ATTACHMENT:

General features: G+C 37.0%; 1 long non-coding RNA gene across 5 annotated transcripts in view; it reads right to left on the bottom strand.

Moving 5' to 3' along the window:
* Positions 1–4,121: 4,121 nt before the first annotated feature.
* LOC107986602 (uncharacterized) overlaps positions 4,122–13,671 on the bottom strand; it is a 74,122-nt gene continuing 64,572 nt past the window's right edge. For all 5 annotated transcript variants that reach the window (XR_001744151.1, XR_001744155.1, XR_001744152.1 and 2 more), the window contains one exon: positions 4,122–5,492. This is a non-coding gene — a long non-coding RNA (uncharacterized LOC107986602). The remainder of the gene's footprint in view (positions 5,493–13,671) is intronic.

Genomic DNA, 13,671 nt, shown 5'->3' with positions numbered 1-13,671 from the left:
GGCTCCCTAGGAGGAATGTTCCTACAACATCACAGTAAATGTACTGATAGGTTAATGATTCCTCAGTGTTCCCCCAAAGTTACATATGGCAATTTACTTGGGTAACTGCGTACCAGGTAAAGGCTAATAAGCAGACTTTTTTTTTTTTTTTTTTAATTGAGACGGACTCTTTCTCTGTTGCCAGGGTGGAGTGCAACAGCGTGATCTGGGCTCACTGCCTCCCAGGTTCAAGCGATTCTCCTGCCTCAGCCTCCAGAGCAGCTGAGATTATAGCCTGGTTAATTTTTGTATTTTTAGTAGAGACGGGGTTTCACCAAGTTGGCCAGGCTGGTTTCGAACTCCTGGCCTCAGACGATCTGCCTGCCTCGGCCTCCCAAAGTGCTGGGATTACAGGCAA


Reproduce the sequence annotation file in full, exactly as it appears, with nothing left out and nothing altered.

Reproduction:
General features: G+C 37.0%; 1 long non-coding RNA gene across 5 annotated transcripts in view; it reads right to left on the bottom strand.

Moving 5' to 3' along the window:
* Positions 1–4,121: 4,121 nt before the first annotated feature.
* LOC107986602 (uncharacterized) overlaps positions 4,122–13,671 on the bottom strand; it is a 74,122-nt gene continuing 64,572 nt past the window's right edge. For all 5 annotated transcript variants that reach the window (XR_001744151.1, XR_001744155.1, XR_001744152.1 and 2 more), the window contains one exon: positions 4,122–5,492. This is a non-coding gene — a long non-coding RNA (uncharacterized LOC107986602). The remainder of the gene's footprint in view (positions 5,493–13,671) is intronic.

Genomic DNA, 13,671 nt, shown 5'->3' with positions numbered 1-13,671 from the left:
GGCTCCCTAGGAGGAATGTTCCTACAACATCACAGTAAATGTACTGATAGGTTAATGATTCCTCAGTGTTCCCCCAAAGTTACATATGGCAATTTACTTGGGTAACTGCGTACCAGGTAAAGGCTAATAAGCAGACTTTTTTTTTTTTTTTTTTAATTGAGACGGACTCTTTCTCTGTTGCCAGGGTGGAGTGCAACAGCGTGATCTGGGCTCACTGCCTCCCAGGTTCAAGCGATTCTCCTGCCTCAGCCTCCAGAGCAGCTGAGATTATAGCCTGGTTAATTTTTGTATTTTTAGTAGAGACGGGGTTTCACCAAGTTGGCCAGGCTGGTTTCGAACTCCTGGCCTCAGACGATCTGCCTGCCTCGGCCTCCCAAAGTGCTGGGATTACAGGCAA